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Journal of Nanomaterials
Volume 2013 (2013), Article ID 346952, 1 page
Nanomaterials Processed by Spark Plasma Sintering
1Physics of New Materials, Institute of Physics, University of Rostock, 18055 Rostock, Germany
2Materials Research Center, Indian Institute of Science (IISc), Bangalore 560012, India
3College of Materials Science and Engineering, Donghua University, Songjiang District, Shanghai 201620, China
4Departamento de Engenharia Mecatrônica e Sistemas Mecânicos, Escola Politécnica da Universidade de São Paulo, 05508-900 São Paulo, SP, Brazil
5Institut Carnot CIRIMAT (UMR 5085 CNRS-UPS-INP), Université Paul Sabatier, 118 Route de Narbonne, 31062 Toulouse Cedex 09, France
Received 17 November 2013; Accepted 17 November 2013
Copyright © 2013 Faming Zhang et al. This is an open access article distributed under the Creative Commons Attribution License, which permits unrestricted use, distribution, and reproduction in any medium, provided the original work is properly cited.
The spark plasma sintering (SPS), a variant of field-assisted sintering (FAST) or pulsed electric current sintering (PECS), is a novel pressure assisted pulsed electric current sintering process, which utilizes ON-OFF DC pulse energizing. Due to the repeated application of an ON-OFF DC pulse voltage and current flow between powder particles, the spark discharges and the Joule heating (local high temperature state) are therefore dispersed to the overall specimen. The SPS process is based on the electrical spark discharge phenomenon and is a high efficient, energy saving technique with a high heating rate and a short holding time. The problem of rapid grain growth of nanomaterials during conventional sintering can be inhibited to a larger extent by using the SPS technique. The SPS can be used for diverse novel bulk material applications, but it is particularly suitable for the processing of nanomaterials. Despite such anticipated advantages, the optimization of the process window (heating rate-temperature-time) in SPS process is a challenging task. More importantly, the underlying mechanisms for superfast densification still remains to be explored.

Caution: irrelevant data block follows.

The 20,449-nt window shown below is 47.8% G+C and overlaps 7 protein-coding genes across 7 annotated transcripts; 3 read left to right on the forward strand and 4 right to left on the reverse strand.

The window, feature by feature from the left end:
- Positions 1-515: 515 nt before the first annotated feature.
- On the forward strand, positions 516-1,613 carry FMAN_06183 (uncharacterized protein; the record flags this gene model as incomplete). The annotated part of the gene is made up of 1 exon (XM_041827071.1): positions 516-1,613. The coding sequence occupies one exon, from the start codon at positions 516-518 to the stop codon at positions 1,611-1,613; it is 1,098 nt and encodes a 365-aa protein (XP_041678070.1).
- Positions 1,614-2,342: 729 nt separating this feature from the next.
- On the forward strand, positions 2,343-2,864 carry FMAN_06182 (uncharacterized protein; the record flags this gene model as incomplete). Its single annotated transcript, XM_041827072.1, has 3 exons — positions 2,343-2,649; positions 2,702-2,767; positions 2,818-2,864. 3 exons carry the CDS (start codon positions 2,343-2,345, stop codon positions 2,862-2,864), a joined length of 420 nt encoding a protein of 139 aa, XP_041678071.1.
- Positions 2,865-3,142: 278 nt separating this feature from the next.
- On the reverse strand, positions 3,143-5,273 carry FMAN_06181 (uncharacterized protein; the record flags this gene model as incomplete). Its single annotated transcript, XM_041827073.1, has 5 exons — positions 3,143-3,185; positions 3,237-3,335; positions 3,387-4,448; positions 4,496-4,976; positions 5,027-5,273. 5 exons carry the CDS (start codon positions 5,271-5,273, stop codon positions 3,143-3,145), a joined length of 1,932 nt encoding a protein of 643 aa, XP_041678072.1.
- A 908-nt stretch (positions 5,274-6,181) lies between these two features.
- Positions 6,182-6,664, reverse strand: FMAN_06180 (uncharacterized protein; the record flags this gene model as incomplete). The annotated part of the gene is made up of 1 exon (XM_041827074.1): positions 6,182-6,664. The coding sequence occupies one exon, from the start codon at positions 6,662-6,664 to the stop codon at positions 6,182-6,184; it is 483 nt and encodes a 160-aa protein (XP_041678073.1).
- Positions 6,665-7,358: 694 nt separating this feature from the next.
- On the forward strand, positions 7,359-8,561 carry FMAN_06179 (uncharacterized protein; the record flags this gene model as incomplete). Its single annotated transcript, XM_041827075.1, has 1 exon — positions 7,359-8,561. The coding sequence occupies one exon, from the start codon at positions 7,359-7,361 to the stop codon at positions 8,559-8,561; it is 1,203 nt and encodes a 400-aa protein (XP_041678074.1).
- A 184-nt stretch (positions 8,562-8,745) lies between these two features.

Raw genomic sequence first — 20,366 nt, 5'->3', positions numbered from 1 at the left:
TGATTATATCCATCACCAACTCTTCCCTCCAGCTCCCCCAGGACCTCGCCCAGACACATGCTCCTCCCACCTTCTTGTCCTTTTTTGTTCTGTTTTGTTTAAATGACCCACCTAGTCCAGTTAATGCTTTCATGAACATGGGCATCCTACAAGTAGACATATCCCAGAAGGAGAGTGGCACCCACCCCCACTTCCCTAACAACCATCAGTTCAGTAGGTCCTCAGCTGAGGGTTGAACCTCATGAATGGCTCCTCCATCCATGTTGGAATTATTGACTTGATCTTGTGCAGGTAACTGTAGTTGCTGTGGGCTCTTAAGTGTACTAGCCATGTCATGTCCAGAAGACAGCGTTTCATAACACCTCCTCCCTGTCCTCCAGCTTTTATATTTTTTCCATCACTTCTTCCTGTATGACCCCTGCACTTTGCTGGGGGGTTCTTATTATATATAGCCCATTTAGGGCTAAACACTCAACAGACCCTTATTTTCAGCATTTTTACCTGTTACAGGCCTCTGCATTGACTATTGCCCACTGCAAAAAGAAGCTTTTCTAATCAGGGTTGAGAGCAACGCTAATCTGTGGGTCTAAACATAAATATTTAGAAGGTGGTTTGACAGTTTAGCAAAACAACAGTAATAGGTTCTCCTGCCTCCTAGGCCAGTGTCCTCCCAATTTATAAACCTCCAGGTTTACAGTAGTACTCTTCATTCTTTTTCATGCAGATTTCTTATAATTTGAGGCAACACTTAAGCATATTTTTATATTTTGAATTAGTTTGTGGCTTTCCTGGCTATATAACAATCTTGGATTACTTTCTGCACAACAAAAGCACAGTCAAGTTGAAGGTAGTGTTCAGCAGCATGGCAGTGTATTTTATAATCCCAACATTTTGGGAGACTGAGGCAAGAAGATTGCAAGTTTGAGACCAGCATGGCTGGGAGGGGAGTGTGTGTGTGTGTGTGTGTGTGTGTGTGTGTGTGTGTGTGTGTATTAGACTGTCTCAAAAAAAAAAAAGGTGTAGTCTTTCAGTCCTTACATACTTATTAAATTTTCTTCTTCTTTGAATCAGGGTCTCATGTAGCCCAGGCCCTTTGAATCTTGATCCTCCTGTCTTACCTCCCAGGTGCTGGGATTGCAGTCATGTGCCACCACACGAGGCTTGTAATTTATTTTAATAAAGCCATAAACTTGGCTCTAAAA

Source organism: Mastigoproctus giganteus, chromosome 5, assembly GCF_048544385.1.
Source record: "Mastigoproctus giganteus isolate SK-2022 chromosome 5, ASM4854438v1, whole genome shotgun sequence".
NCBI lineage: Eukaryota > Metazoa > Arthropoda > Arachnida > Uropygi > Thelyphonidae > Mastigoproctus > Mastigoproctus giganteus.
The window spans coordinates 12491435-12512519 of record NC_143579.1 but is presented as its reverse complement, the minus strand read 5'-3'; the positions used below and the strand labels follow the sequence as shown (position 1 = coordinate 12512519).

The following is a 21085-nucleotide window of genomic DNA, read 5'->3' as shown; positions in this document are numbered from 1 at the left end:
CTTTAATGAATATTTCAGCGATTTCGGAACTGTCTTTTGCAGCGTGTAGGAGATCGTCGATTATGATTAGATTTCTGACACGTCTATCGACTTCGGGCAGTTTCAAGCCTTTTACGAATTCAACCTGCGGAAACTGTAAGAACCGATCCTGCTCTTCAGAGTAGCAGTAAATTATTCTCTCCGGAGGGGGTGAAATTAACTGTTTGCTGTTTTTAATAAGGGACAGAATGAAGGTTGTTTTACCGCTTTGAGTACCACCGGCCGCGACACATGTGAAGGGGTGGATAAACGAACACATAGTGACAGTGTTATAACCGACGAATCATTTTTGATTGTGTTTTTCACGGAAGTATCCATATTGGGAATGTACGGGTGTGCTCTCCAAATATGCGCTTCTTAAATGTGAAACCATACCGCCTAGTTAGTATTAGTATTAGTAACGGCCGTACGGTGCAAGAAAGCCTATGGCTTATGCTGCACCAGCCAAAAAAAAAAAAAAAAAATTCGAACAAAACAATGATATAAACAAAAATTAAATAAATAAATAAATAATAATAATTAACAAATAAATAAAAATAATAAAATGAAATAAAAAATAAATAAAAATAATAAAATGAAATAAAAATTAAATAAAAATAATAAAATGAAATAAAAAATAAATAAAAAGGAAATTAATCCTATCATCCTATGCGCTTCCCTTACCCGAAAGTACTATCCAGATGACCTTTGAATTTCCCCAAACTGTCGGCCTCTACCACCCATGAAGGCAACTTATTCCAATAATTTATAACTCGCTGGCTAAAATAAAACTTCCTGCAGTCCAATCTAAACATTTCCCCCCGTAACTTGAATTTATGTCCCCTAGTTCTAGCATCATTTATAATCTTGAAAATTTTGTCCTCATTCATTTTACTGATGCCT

In the above perspective, this special issue contains some peer-reviewed research papers, which address some of the exciting issues or illustrate new nanomaterials development using SPS. This special issue’s papers are all very much of the “head up” variety. First D. V. Dudina and A. K. Mukherjee reviewed the reactive SPS on the successes and challenges of nanomaterial synthesis. Secondly, some work on bioceramics is covered, for example, antimony-doped tin oxide nanoceramics (J. Wu et al.). Additionally, we look to some works on the nanostructured metals, for example, nanostructured nickel (F. Naimi et al.) and FeAl alloys (S. Paris et al.). In the end, the SPS of nanocomposites is also introduced, for example, graphene/Bi2Te3 thermoelectric materials (B. Liang et al.) and Ti-ZrO2 functionally graded materials (M. Jayachandran et al.).
This field of “nanomaterials processed by SPS” develops very fast. This special issue is just a tip of the iceberg, but we also can conjure up the whole thing through seeing a part of it.
We thank all the authors for their contribution to the literature on SPS.
Izabel Fernanda Machado